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Unread 04-19-2009, 10:21 PM   #1
Lifesgoodhere
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How To: Steering Box Rebuild For All Jeeps Pre-1963

This rebuild procedure applys to all MBs, CJs, Trucks, and Station Wagons 1941 through 1963.

__________________________________________________ __________


Rebuilding the steering box will remove play in the steering from years of wear. If you have the adjustment screw all the way in it is time to do this easy rebuild.

1st:
Remove the steering box from the frame. Remove the pitman arm using a 2 prong puller. The box is attached using 3 bolts. Remove the steering wheel and turn signal switch to drop the entire steering assembly out from the bottom of the Jeep. You may have you jack the front end up to get it out. When removing be aware of your brake lines, because they may have to be relocated to avoid then being bent.

2nd:
I recommend that you clean the outside of the box thoroughly before disassembling. Your box will most likely be covered in a good thick coating of grease. I use Purple Power, a old knife (or putty knife), and rags to get this job done.

3rd:
Remove the 4 bolts on the side of the box and put aside to clean later. The inside of the box will be filled with a very thick grease, about 140W. Take a rag and wipe it out the best you can. This is very messy and you might want to wear gloves if you don't like dirty hands.

4th:
Remove the steering column of you haven't already, if not it is attached with a clamp. Where this clamp was attached, a flange. Remove the flange using a 1/2 inch wrench. The bolts may be very tight. Remove and set aside, taking care not to loose the shims under it.

5th:
Now pull the sector shaft away from the worm gear through the opening that you took the cover plate off of. You may need to use a hammer on the side where the pitman arm was attached to to get it out.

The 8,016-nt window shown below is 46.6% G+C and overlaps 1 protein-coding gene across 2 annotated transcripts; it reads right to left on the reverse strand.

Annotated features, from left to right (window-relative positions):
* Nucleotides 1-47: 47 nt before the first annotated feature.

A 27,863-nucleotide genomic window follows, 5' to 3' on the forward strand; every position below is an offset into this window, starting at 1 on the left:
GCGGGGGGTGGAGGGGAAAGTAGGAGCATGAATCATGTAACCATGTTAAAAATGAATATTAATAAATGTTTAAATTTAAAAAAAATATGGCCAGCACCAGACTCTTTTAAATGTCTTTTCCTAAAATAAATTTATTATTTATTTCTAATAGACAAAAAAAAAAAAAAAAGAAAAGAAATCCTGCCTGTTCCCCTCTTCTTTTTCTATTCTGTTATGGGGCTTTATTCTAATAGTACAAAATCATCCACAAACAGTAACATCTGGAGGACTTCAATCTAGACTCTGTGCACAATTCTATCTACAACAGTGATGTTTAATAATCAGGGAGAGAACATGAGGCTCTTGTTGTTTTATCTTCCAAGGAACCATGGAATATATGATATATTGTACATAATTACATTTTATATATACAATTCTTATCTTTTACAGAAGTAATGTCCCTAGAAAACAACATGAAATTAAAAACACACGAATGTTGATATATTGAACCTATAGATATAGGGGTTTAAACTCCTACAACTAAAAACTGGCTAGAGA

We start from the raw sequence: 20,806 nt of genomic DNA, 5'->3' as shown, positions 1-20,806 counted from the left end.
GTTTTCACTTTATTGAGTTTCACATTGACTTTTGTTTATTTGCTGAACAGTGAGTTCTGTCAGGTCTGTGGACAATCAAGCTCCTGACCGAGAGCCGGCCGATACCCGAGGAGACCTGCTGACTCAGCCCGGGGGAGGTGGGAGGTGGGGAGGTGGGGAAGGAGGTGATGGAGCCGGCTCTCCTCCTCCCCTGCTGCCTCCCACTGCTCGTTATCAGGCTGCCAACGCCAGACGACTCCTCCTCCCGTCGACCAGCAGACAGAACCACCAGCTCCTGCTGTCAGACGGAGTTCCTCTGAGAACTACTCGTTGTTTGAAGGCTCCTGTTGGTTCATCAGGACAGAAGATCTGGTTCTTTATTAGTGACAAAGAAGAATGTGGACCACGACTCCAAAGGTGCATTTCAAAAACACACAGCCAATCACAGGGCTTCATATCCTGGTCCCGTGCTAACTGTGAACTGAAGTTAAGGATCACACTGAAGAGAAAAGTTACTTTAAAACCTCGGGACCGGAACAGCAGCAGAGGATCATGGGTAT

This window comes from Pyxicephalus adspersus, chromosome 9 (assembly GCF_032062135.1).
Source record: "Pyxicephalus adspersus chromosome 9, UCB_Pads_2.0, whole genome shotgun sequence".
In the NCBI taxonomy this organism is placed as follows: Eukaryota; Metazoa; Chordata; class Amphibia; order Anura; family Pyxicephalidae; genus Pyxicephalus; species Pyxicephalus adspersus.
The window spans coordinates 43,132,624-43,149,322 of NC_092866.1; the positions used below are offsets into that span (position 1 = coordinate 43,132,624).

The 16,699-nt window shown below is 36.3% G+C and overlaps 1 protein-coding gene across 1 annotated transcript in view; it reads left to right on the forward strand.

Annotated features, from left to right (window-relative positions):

Next, pull the steering shaft out. When you do this you are going to have a bunch of ball bearings in the grease, there should be 20, they might try to run away, don't loose them.

After you are able to get the steering shaft out, remove the retainer clips which hold the bearing races to the shaft.

6th:

Take a half hour or so and clean all the grease off everything. Use a rag and 2+2 Carburetor Gum Cleaner to do this.



7th:
Layout your new parts. I bought all my parts from Walcks 4 Wheel Drive. Give him your year, make and model. Tell him you want the steering box rebuild kit. This kit should include a new SECTOR SHAFT, SECTOR SHAFT OIL SEAL, GASKETS, and NEW SECTOR SHAFT BUSHINGS.



8th:
Remove the old sector shaft bushings using an old 3/4 inch socket on an extension and a hammer. Might need to use heat and candle way to do this. Install new bushings the same way you removed the old ones.



NOTE
The sector shaft wears at only one spot, where it contacts the worm gear, notice the wear between the old one, and the new one.





9th:
Replace the old sector shaft seal with the new one in the kit.

10th:
Reassemble the steering box. Begin by using wheel bearing grease and coating the bearing race. Install the 10 bearings on the lower part of the worm gear first. Install the retainer clip. Do the same thing for the bearing topside of the worm gear. Be sure to use lots of grease.

Now, slide the worm gear and steering shaft into the steering box the same way as you removed it. Make sure the races seat themselves in the steering box and the steering shaft moves freely.



Use even more grease on the worm gear and install the new sector shaft into the steering box.





Make sure everything moves freely.

Install the shims on the upper part of the steering box to set the bearing preload. I found 4 shims worked well or me, play with this until you have a even amount of resistance when you turn the shaft. Use Gasket Maker on the flange to keep leaks under control.



Lastly, install the side cover on the box using the new gaskets provided in the kit. I like using gasket maker on these as well. Tighten to 20 Ft-Lbs.



11th:
Adjust the sector shaft play by adjusting the adjustment screw on the cover plate, make it just tight enough that it allows you to move the steering shaft easily and full lock to lock.

12th:
Fill the steering box with a 50:50 mix of 140w and 90w oil. Do this through the zerk fitting.


NOTES

This rebuild shown in these pics was done on a Jeep Truck steering box. However this rebuild is the exact or at least very close to the same procedure for Jeep Station Wagon, CJ-2a, CJ-2b, CJ-3a, CJ-3b, CJ5, MB, M38, and M38-A1 manual steering boxes.

This entire rebuild can be done in under 2 hours with simple hand tools.

Feel free to ask questions, I will try to help the best I can.

CHEERS.

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Unread 04-19-2009, 11:58 PM   #2